Does Baby Jesus need your Christmas gifts, or your holiday cheer, or your celebratory mood, or your full participation in family tradition, or your feelings of peace and harmony and goodwill toward men? Of course not; in fact, Baby Jesus doesn’t need anything from you, most especially not your feelings. If you’re not feeling it, should you feel guilty? Or should you simply feel your feelings? Accept them. Sit with them. Living the lie of dis-authenticity, simply to appease one’s family, or one’s religious devotion, is, too, simply despair.

Willing to Be One’s Self

“On the other hand, those who say they are in despair are usually either those who have so deep a nature that they are bound to eventually become conscious as spirit, or those whom bitter experiences and dreadful decisions have assisted in becoming conscious as spirit: it is either one or the other; the person who is really devoid of despair is rare indeed.”

It may seem that some relief could be experienced by ultimately willing to be one’s Self. Accepting that that traditions of Christmas have lost their meaning, or their value, and simply doing what one feels. Of course feeling is not the same as willing. To feel one’s Self, amidst an outside world where Christmas is dominated by the atmosphere of hurry, of perfection, of fulfilling the expectations of others, is impossible. It is impossible to deny the inevitability of the season. This, too, is despair, even if one agrees not to relate to it anymore.

But it doesn’t have to be.

There is, indeed good news. That being, if you are in despair, you are already on your way to finding the tension between the relation in yourself, the dynamic between contradictions: spirit. Looking inward and searching for that dynamic relies very little on the outside world, but I want to know: can it actually relate to the very outward (let’s say extroverted) dynamic of Christmas?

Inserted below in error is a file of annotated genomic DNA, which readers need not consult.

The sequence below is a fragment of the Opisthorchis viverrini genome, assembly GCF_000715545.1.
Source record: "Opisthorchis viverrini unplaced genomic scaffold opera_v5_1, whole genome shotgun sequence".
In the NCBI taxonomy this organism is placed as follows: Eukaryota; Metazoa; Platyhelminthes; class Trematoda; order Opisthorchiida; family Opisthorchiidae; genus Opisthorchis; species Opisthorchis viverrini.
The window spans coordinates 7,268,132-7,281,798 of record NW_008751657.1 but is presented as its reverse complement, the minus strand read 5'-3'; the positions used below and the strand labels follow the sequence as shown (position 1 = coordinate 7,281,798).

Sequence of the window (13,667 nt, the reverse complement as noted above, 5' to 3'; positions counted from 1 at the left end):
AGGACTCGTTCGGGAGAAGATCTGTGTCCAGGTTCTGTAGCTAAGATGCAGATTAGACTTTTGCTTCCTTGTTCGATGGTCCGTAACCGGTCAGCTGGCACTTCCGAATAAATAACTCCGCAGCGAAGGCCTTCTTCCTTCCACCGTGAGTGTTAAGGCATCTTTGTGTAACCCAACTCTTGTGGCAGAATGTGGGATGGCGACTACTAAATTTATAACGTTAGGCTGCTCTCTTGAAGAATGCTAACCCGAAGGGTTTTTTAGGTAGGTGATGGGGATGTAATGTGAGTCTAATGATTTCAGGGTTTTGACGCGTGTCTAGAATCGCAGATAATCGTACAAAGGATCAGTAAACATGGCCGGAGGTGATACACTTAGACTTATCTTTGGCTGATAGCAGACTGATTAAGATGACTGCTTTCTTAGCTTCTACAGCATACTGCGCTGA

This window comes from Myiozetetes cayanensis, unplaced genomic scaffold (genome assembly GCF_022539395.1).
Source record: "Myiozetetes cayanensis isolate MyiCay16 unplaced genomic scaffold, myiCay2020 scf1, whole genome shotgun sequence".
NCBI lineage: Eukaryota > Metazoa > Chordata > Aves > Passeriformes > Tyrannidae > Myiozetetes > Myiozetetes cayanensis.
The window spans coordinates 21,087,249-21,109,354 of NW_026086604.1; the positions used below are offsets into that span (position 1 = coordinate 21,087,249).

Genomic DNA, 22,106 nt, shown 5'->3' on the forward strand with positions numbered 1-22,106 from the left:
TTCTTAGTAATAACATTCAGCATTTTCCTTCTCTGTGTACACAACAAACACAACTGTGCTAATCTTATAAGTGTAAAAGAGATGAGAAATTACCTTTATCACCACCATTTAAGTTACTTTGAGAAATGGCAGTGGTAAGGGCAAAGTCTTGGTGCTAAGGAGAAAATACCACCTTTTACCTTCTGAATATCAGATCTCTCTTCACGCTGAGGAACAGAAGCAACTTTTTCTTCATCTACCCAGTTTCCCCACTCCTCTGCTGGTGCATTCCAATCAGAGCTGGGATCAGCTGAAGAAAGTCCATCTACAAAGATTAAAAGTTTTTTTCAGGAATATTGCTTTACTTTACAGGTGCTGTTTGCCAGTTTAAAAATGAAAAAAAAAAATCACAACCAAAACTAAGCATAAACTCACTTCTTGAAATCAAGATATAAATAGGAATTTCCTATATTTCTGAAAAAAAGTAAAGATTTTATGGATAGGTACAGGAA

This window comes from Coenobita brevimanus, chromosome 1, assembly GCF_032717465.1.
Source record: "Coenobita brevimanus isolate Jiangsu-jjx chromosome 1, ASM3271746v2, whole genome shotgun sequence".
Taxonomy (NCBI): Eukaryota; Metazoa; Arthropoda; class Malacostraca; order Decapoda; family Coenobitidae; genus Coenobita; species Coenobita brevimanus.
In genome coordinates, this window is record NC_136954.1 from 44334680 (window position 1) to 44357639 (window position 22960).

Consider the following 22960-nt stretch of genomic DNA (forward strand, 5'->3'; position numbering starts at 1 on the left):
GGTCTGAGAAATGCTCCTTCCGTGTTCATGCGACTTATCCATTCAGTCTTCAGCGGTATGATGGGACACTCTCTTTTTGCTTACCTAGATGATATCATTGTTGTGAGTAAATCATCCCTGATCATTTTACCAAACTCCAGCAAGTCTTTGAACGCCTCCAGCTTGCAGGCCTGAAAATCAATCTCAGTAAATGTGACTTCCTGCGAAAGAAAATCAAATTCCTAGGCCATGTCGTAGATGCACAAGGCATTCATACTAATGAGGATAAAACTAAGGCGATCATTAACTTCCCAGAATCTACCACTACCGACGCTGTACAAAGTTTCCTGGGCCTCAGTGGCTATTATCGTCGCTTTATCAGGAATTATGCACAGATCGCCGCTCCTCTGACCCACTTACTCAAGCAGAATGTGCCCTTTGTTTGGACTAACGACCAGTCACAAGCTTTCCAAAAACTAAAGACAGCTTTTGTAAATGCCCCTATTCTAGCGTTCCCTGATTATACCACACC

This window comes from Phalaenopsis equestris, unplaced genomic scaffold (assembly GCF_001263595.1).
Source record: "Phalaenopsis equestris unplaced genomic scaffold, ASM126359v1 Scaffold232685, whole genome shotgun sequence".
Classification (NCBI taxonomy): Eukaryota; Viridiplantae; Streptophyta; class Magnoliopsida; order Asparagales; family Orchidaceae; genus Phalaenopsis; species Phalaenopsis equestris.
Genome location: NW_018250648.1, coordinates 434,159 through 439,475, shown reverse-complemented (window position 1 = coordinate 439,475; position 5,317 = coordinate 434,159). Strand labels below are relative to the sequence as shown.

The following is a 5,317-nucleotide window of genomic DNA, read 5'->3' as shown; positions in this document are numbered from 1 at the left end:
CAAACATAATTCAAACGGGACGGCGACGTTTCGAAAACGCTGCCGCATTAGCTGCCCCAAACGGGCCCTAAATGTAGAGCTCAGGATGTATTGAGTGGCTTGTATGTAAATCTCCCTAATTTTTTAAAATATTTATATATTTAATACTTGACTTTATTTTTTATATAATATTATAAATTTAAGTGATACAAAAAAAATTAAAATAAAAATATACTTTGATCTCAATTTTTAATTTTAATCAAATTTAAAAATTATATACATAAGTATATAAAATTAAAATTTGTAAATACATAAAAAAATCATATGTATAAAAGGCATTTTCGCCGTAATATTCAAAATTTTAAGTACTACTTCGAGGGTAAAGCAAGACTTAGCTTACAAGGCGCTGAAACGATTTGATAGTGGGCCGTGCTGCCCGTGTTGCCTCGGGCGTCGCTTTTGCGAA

Let me step back from Kierkegaard for a moment, and simply come back to the despair we are all familiar with, that gnawing feeling, the more intense cousin of anxiety, that enduring hopelessness, and the inescapability of it. Just sit with that.

Just for a moment, let that despair be.

By the very nature of what it’s become, Christmas can stir all of those feelings, and not just for us today. The birth of Jesus could have meant exact the same things for Mary and Joseph. It could mean the same thing for anyone stuck in the darkest and coldest, insufferable days of winter, devoid of the light it takes to hope for spring. It is only by reaching out into the future, accepting the impossible, or at least unknowable, and stretching one’s hand out into the darkness that despair is banished. That is, by faith.

The truth of the “holiday season” is, humans need tradition and ritual. But when we use it as a shortcut to belief, emotion, or action, it falls flat on its face into despair. There is no shortcut to becoming conscious of the Self, and there is no shortcut to creating the world we want to see. (For me, that would be a world in which not everything — including sentiment, religion, family, tradition — is commodified.) It’s not a shortcut to developing a better relationship with my family, or a shortcut to dropping my facade around them. Giving up on the world that I want to see is also not a shortcut, or a solution.

Do we need a little bit of despair in Christmas? Yes, maybe. Perhaps everyone does. But a despair that becomes a movement, a tension, a relation, to a faith that can move us toward the future, the impossible, the unreal.

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Wordy and worldly. Filmmaker and freelance writer covering culture, philosophy, travel, urbanization and theology. Based in Berlin.

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Emily Manthei

Emily Manthei

Wordy and worldly. Filmmaker and freelance writer covering culture, philosophy, travel, urbanization and theology. Based in Berlin.